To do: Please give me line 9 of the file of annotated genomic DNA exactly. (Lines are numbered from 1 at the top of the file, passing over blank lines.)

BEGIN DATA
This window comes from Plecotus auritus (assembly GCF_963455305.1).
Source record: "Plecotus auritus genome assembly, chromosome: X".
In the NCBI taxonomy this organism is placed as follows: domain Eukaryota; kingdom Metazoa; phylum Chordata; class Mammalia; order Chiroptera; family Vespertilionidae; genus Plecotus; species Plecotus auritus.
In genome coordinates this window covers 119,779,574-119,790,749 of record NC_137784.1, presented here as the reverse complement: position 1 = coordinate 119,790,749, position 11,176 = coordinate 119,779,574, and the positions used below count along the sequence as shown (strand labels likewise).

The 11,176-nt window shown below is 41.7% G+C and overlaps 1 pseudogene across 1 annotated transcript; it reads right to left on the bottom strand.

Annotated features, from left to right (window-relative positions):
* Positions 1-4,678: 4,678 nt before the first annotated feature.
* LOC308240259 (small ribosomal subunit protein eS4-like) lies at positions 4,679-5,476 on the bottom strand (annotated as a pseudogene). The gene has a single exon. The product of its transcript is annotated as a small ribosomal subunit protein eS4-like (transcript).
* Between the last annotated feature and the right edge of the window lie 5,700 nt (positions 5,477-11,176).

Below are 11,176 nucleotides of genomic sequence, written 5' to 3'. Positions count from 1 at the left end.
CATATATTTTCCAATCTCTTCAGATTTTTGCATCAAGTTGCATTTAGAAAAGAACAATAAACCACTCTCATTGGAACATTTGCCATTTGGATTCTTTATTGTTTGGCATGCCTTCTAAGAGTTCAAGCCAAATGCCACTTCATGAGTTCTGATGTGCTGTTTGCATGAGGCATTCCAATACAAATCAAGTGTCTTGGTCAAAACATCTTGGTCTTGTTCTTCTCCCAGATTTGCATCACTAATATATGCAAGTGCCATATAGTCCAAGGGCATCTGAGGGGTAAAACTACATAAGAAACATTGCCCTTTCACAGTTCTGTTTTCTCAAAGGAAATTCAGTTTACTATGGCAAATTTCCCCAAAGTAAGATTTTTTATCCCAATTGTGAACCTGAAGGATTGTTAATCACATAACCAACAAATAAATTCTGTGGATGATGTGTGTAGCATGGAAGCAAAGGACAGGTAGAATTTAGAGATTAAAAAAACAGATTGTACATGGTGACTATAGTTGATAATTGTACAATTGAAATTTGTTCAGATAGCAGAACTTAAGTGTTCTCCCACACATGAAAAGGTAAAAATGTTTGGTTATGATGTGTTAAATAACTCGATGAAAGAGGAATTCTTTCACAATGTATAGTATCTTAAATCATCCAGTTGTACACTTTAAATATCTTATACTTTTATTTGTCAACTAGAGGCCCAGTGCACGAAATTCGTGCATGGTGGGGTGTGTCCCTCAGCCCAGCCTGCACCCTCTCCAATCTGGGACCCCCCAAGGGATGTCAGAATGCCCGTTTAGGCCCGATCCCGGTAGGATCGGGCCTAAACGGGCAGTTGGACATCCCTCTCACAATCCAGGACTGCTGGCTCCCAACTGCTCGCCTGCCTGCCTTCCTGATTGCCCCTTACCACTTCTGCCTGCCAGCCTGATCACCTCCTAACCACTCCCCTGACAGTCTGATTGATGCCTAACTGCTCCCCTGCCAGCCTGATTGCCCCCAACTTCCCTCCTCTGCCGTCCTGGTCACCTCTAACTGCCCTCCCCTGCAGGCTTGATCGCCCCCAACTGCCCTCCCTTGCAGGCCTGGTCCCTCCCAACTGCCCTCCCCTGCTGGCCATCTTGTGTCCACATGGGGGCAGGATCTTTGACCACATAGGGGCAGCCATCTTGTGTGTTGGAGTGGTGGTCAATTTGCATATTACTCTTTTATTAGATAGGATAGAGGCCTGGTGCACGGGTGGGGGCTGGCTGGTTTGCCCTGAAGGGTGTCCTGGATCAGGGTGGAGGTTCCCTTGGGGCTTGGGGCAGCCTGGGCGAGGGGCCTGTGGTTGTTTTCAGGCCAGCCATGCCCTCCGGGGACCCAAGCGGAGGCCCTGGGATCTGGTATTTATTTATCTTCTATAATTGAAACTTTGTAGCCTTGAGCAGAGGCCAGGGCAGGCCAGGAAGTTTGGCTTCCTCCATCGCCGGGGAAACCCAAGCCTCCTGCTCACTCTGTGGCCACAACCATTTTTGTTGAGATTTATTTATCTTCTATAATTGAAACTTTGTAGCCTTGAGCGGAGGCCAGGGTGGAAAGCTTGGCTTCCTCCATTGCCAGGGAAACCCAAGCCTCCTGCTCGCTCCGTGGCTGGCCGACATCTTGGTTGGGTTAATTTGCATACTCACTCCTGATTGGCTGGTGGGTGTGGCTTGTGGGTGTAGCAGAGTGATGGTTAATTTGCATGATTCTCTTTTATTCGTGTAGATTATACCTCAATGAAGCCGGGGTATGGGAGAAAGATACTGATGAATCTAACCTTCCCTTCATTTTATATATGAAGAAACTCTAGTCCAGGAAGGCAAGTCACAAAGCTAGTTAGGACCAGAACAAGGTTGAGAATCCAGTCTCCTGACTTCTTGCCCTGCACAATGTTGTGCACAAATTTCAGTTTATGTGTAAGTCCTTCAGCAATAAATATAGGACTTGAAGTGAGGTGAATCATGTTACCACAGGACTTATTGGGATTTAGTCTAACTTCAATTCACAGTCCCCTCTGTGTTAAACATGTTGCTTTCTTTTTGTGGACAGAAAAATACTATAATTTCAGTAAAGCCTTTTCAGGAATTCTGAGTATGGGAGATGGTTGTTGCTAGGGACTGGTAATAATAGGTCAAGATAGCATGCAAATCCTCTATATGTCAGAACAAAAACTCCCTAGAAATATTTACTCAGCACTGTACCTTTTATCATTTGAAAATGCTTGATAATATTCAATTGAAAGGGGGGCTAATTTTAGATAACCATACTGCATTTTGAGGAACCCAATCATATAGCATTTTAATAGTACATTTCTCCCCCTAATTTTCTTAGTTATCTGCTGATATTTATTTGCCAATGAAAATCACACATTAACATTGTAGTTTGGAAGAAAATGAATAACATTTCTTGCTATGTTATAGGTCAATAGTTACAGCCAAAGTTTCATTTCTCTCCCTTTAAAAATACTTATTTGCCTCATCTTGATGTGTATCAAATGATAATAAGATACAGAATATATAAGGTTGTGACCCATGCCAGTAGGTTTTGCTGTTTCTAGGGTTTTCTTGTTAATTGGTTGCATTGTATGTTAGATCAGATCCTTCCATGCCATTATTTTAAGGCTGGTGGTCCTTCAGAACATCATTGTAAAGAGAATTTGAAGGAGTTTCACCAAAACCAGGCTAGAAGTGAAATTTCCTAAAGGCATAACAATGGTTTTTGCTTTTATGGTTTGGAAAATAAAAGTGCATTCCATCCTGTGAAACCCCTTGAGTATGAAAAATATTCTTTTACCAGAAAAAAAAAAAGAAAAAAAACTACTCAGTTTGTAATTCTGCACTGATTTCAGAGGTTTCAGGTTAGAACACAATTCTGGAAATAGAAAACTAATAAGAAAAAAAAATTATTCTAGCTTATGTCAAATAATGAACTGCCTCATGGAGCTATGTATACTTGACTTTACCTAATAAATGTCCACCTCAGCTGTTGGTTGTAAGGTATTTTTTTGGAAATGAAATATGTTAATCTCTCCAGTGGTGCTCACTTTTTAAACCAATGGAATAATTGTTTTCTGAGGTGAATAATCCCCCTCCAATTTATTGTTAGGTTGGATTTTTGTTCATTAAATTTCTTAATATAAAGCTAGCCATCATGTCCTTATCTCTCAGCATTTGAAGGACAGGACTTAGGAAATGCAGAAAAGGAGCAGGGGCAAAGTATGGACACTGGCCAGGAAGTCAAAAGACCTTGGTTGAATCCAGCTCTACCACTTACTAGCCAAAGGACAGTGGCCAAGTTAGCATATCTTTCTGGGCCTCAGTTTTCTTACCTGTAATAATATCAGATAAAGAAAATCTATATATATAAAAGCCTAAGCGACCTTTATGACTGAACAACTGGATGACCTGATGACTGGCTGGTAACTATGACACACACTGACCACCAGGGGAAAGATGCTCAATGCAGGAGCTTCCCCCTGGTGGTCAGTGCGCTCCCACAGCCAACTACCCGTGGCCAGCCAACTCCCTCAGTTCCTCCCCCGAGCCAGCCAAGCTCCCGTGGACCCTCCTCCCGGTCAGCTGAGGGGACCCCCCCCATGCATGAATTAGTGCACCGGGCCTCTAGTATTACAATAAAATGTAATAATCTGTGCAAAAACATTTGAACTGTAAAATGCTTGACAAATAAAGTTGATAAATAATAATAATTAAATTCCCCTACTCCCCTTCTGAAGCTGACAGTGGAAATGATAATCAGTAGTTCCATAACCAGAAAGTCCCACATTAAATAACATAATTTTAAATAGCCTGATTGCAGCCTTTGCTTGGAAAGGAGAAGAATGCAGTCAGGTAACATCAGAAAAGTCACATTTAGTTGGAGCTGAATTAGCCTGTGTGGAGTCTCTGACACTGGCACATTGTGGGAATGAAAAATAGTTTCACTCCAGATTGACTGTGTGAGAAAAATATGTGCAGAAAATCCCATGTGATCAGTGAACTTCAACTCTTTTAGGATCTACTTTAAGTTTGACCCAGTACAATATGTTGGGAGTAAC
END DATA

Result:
* Between the last annotated feature and the right edge of the window lie 5,700 nt (positions 5,477-11,176).